Will North lose FIFA game?

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Will North lose FIFA game?

Ahead of a regional qualifier for the 2010 World Cup scheduled for March 26 between South Korea and North Korea in Pyongyang, North Korea has come up with proposals that are hard to understand.
Under the regulations of the Federation Internationale de Football Association, or FIFA, flying national flags and playing national anthems of the participating nations are normal events.
The North, however, has rejected that concept and is contending that a flag depicting the Korean Peninsula be hoisted and “Arirang,” a traditional Korean folk song, be played instead.
What kind of logic is this?
If the Taegukgi, the South Korean national flag, flies and the South Korean anthem is heard in Pyongyang, does North Korea fear that keeping Pyongyang citizens under their control will become harder?
That may be the same reasoning for the North’s resistance to allowing a South Korean cheering squad into the capital city. North Korea seems to be striving to prevent the gap in national strength between the two Koreas from surfacing.
But it seems highly unlikely that the North will be able to bend FIFA rules.
South Korea raised the North’s national flag and played its national anthem at the East Asian Cup in Jeonju, North Jeolla, in 2005. The South Korean government also plans to allow broadcasting stations to air a live concert of the New York Philharmonic Orchestra in Pyongyang at the end of this month. The orchestra will also be playing the North’s national anthem.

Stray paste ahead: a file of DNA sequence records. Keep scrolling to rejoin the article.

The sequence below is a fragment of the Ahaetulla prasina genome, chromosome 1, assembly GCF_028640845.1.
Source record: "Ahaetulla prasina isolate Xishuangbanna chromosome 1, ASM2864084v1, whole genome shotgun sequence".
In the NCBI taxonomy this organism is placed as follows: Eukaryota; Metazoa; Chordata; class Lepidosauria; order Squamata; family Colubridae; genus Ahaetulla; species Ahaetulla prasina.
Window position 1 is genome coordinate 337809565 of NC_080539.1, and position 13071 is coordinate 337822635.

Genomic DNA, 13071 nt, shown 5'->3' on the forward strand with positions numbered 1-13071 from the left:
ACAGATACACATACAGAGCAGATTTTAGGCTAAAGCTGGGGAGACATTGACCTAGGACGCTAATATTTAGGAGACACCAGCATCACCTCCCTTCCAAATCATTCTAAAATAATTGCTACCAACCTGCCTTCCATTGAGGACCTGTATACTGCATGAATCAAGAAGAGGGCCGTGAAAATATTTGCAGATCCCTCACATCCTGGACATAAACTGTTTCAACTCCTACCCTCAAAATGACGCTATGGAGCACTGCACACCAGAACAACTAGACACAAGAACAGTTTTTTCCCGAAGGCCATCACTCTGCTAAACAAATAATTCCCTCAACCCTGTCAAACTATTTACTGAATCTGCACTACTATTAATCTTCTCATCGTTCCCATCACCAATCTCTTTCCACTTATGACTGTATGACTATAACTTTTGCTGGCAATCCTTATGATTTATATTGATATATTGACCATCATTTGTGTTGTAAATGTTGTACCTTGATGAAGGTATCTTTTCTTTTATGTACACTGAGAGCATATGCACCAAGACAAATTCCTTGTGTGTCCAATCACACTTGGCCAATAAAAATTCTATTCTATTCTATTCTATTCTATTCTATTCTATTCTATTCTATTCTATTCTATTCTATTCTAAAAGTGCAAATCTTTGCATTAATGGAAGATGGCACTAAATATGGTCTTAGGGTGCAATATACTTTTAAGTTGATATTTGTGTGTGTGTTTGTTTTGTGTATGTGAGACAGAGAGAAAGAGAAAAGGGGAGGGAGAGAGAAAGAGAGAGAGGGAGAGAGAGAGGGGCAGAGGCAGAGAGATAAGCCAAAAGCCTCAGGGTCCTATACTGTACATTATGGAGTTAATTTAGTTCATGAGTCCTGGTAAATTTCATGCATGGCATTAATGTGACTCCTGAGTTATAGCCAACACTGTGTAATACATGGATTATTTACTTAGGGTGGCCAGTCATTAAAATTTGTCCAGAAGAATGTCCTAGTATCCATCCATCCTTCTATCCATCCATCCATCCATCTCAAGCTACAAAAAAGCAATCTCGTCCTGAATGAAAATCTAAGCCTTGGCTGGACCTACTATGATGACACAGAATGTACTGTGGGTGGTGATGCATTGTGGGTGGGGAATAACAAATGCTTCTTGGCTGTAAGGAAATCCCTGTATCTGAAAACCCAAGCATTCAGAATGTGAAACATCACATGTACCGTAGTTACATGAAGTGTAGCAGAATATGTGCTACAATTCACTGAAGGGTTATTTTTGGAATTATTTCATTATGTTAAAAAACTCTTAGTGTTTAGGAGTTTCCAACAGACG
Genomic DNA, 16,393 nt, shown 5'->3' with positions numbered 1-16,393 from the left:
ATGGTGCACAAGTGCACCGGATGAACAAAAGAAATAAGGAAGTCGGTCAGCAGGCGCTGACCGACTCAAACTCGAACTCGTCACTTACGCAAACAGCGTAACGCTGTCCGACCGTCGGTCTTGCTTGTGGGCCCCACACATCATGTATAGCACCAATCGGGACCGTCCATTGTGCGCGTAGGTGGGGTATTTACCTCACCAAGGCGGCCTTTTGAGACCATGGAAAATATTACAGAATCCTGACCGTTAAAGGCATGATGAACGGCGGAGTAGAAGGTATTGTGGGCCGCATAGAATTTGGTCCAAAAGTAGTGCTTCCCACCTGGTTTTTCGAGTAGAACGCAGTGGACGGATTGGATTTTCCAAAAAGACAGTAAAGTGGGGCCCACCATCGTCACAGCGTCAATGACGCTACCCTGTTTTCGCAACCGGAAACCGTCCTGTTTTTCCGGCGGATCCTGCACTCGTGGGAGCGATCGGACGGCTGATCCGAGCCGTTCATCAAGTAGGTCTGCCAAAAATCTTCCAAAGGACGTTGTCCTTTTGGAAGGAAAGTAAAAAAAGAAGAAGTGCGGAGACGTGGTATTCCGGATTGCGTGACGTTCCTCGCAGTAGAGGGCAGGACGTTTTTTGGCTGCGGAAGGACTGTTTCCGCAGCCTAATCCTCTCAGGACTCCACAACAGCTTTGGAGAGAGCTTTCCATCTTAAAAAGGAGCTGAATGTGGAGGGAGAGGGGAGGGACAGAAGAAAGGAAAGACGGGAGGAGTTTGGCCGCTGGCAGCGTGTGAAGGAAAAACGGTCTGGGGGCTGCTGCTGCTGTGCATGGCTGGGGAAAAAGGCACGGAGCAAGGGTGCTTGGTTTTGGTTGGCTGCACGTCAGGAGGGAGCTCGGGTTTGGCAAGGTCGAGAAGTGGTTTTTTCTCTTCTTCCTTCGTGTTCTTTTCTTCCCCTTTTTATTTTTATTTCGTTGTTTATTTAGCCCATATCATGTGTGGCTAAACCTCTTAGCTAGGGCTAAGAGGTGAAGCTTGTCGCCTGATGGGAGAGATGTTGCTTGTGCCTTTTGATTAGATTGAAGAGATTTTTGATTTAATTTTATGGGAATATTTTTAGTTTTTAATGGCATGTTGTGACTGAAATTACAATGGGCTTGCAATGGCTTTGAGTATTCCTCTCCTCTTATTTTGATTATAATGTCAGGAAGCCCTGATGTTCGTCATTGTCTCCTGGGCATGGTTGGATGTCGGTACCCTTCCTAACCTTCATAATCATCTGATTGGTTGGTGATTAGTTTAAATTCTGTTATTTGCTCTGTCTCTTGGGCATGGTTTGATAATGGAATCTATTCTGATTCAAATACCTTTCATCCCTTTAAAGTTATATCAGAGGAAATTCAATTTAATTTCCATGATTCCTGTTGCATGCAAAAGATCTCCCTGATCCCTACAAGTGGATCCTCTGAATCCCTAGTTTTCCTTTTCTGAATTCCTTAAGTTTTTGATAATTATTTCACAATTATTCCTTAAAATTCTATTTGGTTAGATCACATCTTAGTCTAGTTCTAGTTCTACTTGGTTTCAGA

Amid this rather petty squabbling over flags and anthems, the North should take into account how international society will view its behavior if it fails to follow FIFA rules.
Whenever it can, North Korea likes to put forth the concept that the two Koreas consist of the same nation. In addition, the North has signed a basic agreement that says, “The North and South admit to and respect each other’s political structure.” How can South Korea trust the North when it is showing this response to the South Korean flag and anthem?
More than anything else, the North’s decision to allow the United States to play its anthem, while rejecting South Korea, shows its hypocracy. If the North does not change its attitude, the two Koreas will inevitably hold the match in a third country.
And that will deal North Korea an immense blow.
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